You can then offer a better, more specialised private tutoring service as a result, rather than spreading yourself thin by covering a lot of areas.
Put a pitch together
To pitch your tutoring service, you'll need to write something similar to a cover letter, where you confidently state what makes you an ideal tutor for someone looking to brush up on your specialist subject.
Include good grades, relevant major achievements and even throw in a quote or two from uni staff or testimonials from previous students (if you have any).
You can then use this pitch as material to convert into an advert for your services – which brings us on to our next point.
Using the pitch you've already created (see above), you can now edit or cut it down to suit your audience or advertising space, and start getting the word out there.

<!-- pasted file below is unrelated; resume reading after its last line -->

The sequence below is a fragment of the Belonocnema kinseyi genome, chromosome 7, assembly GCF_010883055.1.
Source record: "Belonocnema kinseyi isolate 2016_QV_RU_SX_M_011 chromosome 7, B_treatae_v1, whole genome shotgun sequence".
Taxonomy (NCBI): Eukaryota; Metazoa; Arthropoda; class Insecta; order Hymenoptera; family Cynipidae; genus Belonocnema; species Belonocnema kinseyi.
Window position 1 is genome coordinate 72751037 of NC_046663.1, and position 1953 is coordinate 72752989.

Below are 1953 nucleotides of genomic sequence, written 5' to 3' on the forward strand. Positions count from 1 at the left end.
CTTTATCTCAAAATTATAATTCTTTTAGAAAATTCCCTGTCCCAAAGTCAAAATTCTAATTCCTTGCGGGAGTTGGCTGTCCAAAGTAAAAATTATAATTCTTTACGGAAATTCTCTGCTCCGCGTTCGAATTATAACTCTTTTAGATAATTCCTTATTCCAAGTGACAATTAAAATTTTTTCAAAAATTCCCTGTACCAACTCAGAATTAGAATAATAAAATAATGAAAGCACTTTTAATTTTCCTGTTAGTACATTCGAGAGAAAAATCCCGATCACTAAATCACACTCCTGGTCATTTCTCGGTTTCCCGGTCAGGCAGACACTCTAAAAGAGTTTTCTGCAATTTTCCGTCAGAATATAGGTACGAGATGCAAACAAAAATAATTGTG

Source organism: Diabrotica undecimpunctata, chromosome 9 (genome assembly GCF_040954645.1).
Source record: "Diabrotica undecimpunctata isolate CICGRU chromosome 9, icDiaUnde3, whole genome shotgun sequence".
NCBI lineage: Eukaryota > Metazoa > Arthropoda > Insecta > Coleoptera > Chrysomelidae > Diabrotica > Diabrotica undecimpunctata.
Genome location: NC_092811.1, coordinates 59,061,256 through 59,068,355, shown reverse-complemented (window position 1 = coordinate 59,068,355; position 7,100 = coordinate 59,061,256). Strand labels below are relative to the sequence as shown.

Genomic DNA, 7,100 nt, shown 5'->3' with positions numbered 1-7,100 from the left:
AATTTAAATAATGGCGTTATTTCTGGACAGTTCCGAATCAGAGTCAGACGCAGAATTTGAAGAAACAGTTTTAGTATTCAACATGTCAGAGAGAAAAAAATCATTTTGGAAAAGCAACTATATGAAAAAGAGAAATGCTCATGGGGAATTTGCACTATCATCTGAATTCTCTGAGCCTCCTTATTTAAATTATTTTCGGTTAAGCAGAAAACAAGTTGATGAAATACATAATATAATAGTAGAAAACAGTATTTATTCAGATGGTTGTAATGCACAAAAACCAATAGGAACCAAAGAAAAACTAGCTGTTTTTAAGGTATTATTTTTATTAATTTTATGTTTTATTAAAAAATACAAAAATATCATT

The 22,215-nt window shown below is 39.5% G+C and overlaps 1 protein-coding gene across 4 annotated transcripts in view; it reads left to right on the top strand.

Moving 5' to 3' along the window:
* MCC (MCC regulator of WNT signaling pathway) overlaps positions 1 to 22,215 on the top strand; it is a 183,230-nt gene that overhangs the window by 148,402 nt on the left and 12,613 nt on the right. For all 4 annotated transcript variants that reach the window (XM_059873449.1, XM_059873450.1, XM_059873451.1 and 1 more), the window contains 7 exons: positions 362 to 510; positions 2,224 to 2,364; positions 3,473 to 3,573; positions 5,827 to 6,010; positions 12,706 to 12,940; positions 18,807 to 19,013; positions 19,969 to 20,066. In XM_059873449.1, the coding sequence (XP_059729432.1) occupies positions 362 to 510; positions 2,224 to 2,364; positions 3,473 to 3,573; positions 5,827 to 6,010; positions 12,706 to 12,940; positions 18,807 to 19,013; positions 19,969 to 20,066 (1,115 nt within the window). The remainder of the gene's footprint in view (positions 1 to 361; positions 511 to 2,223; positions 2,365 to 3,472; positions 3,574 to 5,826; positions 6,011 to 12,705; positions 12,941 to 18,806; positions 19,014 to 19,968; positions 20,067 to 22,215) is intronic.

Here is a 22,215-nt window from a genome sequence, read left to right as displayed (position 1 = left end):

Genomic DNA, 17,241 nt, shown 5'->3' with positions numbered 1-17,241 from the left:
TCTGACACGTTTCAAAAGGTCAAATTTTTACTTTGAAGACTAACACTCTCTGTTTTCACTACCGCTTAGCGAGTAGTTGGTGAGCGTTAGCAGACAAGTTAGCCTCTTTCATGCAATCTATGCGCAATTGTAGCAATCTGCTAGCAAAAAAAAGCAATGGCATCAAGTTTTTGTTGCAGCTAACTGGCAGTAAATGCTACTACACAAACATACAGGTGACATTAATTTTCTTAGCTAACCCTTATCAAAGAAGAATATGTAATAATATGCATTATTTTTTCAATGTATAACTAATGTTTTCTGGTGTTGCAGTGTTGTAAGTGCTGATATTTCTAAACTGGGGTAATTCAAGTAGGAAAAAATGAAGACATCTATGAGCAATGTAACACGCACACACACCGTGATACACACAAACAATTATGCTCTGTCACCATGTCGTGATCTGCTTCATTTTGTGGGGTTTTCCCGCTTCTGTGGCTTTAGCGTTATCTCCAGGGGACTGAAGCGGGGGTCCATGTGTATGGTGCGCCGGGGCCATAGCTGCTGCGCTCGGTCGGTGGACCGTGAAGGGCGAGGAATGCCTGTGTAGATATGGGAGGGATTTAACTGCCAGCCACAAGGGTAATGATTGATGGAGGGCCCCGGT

The best places to start promoting your tutoring services would be:
- Online forums (university forums, Mumsnet, etc.)
- Notice boards (at uni, in shop windows, at your local library or community centre)
- In Facebook groups (try resident groups in your local area, and you could make your own business page)
- Putting flyers through people's letterboxes in your local area
- On classified ad sites like Gumtree.
Set up your tutoring sessions
Whether you're tutoring online or in person, communication with your tutee is key. Arrange a time and place in advance and make sure you turn up on time.
Ask lots of questions to find out exactly what help your tutee needs, and research the curriculum and marking criteria in depth. It's a good idea to have an introductory session to establish what your tutee wants from the sessions, and set some realistic goals.
Whatever you do, make sure you're prepared. Turning up with nothing each week and expecting to just help your student with their homework won't impress anyone.
Best tutoring websites
These are the private tutoring agency websites:
This is one of the biggest private tutoring sites in the UK, with almost 16 million tutors across the globe.
You simply sign up, publish your tutor ad and interested students contact you. You can accept or reject their requests, and then swap contact details to either arrange to meet or start online tutoring.